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Almotriptan in triptan-naïve patients: new evidence of benefits.
Cephalalgia. 2008 Sep; 28 Suppl 2:14-20.C

Abstract

Although triptans represent the standard of care for migraine that is severe, disabling and/or suboptimally responsive to migraine non-specific analgesia, they are often underused in clinical practice. Simple analgesics and non-steroidal anti-inflammatory drugs (NSAIDs) may provide effective treatment in some patients, but it is an inadequate response to these drugs that drives the therapeutic progression to triptans at the end of the traditional 'step-care' approach. However, there are several disadvantages to this approach. It may cause patients to lose confidence in their physician during this hierarchical 'trial-and-error' search for optimal treatment when prescribed medications are ineffective, leading them to cease consulting before triptans are tried. It may also result in a protracted time interval of suboptimal treatment, with unnecessary suffering in patients who are triptan candidates. The alternative approach of 'stratified care', in which medication is prescribed according to the severity of symptoms, enables triptans to be used earlier in the treatment plan, especially when triptan candidates are given a choice between simple analgesic/NSAID and triptan medication from the start. This raises the question about the efficacy of triptans in triptan-naïve (TN) patients. A recent exploratory post-hoc analysis compared the effect of almotriptan 12.5 mg in TN patients (n = 342) with that in triptan-experienced patients (n = 237). Almotriptan was effective in both cohorts with a consistent trend in favour of the efficacy of almotriptan in TN patients, notably for sustained pain freedom (SPF) and SPF plus no adverse events. Moreover, both headache recurrence at 24 h and the use of rescue medication was lower in the TN patients, whereas tolerability was equally good in both cohorts. These findings indicate that TN patients can expect excellent symptom control when they progress from non-specific analgesia to treatment with almotriptan and support the earlier use of triptans in line with the stratified care paradigm.

Authors+Show Affiliations

University Hospital of Salamanca, Salamanca, Spain. juliopascual@telefonica.net

Pub Type(s)

Journal Article
Research Support, Non-U.S. Gov't
Review

Language

eng

PubMed ID

18715328

Citation

Pascual, J. "Almotriptan in Triptan-naïve Patients: New Evidence of Benefits." Cephalalgia : an International Journal of Headache, vol. 28 Suppl 2, 2008, pp. 14-20.
Pascual J. Almotriptan in triptan-naïve patients: new evidence of benefits. Cephalalgia. 2008;28 Suppl 2:14-20.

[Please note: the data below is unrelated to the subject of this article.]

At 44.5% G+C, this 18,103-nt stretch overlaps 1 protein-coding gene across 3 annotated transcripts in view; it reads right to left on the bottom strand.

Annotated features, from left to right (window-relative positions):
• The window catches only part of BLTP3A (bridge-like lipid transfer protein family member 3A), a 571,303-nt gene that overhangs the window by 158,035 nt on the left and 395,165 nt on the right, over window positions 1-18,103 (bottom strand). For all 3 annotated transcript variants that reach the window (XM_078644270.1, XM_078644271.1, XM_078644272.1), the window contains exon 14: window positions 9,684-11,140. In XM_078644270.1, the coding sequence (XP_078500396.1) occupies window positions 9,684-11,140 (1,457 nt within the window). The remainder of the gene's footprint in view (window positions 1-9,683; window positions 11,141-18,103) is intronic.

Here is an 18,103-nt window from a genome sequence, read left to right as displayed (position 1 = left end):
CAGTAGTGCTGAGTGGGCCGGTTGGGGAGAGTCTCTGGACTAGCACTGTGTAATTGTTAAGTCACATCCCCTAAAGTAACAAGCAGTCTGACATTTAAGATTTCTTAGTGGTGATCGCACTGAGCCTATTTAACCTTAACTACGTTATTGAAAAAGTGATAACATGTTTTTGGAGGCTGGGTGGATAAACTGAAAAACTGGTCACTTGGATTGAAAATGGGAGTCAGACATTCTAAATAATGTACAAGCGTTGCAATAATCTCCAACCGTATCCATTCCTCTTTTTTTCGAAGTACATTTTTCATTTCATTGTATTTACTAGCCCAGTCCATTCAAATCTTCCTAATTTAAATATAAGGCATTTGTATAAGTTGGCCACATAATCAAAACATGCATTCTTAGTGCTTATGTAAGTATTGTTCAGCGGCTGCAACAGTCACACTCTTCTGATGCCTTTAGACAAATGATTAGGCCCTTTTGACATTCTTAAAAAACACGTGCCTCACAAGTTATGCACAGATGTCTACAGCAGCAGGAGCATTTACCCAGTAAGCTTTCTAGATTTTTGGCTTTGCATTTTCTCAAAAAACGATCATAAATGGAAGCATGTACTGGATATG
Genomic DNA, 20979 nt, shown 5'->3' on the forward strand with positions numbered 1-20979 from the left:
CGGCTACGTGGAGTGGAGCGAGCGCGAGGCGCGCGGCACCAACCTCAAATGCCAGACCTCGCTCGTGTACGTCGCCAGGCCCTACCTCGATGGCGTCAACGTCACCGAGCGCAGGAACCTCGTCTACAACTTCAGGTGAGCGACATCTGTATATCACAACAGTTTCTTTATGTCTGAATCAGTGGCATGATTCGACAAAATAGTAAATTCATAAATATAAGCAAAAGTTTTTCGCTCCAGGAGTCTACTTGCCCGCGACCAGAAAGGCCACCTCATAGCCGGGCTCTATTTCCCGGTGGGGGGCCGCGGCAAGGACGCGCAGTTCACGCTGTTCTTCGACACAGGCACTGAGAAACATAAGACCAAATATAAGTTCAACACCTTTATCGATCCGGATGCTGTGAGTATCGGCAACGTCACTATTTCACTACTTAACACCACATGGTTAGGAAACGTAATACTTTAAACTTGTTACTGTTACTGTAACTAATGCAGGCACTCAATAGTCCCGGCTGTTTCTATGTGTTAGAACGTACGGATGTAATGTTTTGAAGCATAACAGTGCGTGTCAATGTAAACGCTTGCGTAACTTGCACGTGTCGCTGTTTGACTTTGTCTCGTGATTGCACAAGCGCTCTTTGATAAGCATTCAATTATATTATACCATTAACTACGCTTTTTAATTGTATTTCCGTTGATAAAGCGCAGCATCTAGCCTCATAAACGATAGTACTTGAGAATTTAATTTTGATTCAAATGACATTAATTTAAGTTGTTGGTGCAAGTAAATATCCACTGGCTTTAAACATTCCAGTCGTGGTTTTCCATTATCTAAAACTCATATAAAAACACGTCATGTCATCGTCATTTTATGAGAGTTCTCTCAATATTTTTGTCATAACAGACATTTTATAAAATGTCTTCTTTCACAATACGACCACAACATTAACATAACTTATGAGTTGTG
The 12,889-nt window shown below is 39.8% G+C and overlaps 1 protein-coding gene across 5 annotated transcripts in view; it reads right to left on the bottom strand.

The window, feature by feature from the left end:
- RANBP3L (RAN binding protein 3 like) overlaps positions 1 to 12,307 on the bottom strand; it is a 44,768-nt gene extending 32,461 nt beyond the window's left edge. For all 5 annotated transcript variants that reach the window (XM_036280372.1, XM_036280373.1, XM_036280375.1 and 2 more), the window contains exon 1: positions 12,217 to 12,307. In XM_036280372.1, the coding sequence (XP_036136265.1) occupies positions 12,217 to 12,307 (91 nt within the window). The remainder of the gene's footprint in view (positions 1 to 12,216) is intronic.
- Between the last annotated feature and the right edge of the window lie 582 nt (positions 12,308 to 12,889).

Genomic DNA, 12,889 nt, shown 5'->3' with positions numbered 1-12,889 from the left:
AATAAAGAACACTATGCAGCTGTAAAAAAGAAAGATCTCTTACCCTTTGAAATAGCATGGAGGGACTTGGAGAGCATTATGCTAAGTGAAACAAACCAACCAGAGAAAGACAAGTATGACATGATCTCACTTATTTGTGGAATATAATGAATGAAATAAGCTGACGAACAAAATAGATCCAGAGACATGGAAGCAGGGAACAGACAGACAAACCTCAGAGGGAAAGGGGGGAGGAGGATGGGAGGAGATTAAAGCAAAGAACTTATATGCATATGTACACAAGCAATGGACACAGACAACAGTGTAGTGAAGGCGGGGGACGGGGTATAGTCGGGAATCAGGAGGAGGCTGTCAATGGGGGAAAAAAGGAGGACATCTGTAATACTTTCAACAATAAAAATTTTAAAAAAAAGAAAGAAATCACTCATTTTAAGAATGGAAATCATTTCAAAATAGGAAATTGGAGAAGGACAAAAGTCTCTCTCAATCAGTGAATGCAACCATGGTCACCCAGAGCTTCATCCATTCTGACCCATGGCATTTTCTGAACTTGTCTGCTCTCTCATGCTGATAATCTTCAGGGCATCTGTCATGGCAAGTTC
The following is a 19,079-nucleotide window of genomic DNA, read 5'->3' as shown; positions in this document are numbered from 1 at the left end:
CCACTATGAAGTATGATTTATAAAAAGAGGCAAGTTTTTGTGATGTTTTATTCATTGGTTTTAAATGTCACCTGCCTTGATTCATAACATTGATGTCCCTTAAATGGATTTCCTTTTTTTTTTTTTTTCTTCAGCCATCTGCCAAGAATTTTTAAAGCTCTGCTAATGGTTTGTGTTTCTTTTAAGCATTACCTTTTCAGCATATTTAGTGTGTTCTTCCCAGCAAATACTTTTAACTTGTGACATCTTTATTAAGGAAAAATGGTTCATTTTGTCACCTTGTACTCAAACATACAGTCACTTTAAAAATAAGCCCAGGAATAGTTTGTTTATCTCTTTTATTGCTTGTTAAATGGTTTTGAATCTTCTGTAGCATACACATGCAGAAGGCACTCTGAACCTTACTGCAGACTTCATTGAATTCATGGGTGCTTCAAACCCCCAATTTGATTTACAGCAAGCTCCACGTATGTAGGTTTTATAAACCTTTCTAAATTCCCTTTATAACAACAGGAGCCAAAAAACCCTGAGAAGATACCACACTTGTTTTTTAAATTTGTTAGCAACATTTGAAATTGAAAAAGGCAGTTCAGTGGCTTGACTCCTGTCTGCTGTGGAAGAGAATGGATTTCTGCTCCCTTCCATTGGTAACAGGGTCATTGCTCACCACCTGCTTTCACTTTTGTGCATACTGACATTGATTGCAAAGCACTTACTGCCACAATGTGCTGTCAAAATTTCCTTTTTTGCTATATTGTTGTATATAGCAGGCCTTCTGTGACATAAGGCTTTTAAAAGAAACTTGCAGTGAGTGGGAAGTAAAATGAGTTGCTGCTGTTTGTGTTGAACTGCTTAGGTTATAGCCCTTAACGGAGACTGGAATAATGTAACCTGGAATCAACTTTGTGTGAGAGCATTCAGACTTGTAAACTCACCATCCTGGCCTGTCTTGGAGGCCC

Pascual, J. (2008). Almotriptan in triptan-naïve patients: new evidence of benefits. Cephalalgia : an International Journal of Headache, 28 Suppl 2, 14-20. https://doi.org/10.1111/j.1468-2982.2008.01686.x
Pascual J. Almotriptan in Triptan-naïve Patients: New Evidence of Benefits. Cephalalgia. 2008;28 Suppl 2:14-20. PubMed PMID: 18715328.
* Article titles in AMA citation format should be in sentence-case
TY - JOUR T1 - Almotriptan in triptan-naïve patients: new evidence of benefits. A1 - Pascual,J, PY - 2008/9/6/pubmed PY - 2008/12/17/medline PY - 2008/9/6/entrez SP - 14 EP - 20 JF - Cephalalgia : an international journal of headache JO - Cephalalgia VL - 28 Suppl 2 N2 - Although triptans represent the standard of care for migraine that is severe, disabling and/or suboptimally responsive to migraine non-specific analgesia, they are often underused in clinical practice. Simple analgesics and non-steroidal anti-inflammatory drugs (NSAIDs) may provide effective treatment in some patients, but it is an inadequate response to these drugs that drives the therapeutic progression to triptans at the end of the traditional 'step-care' approach. However, there are several disadvantages to this approach. It may cause patients to lose confidence in their physician during this hierarchical 'trial-and-error' search for optimal treatment when prescribed medications are ineffective, leading them to cease consulting before triptans are tried. It may also result in a protracted time interval of suboptimal treatment, with unnecessary suffering in patients who are triptan candidates. The alternative approach of 'stratified care', in which medication is prescribed according to the severity of symptoms, enables triptans to be used earlier in the treatment plan, especially when triptan candidates are given a choice between simple analgesic/NSAID and triptan medication from the start. This raises the question about the efficacy of triptans in triptan-naïve (TN) patients. A recent exploratory post-hoc analysis compared the effect of almotriptan 12.5 mg in TN patients (n = 342) with that in triptan-experienced patients (n = 237). Almotriptan was effective in both cohorts with a consistent trend in favour of the efficacy of almotriptan in TN patients, notably for sustained pain freedom (SPF) and SPF plus no adverse events. Moreover, both headache recurrence at 24 h and the use of rescue medication was lower in the TN patients, whereas tolerability was equally good in both cohorts. These findings indicate that TN patients can expect excellent symptom control when they progress from non-specific analgesia to treatment with almotriptan and support the earlier use of triptans in line with the stratified care paradigm. SN - 1468-2982 UR - https://www.unboundmedicine.com/medline/citation/18715328/Almotriptan_in_triptan_naïve_patients:_new_evidence_of_benefits_ L2 - https://journals.sagepub.com/doi/10.1111/j.1468-2982.2008.01686.x?url_ver=Z39.88-2003&rfr_id=ori:rid:crossref.org&rfr_dat=cr_pub=pubmed DB - PRIME DP - Unbound Medicine ER -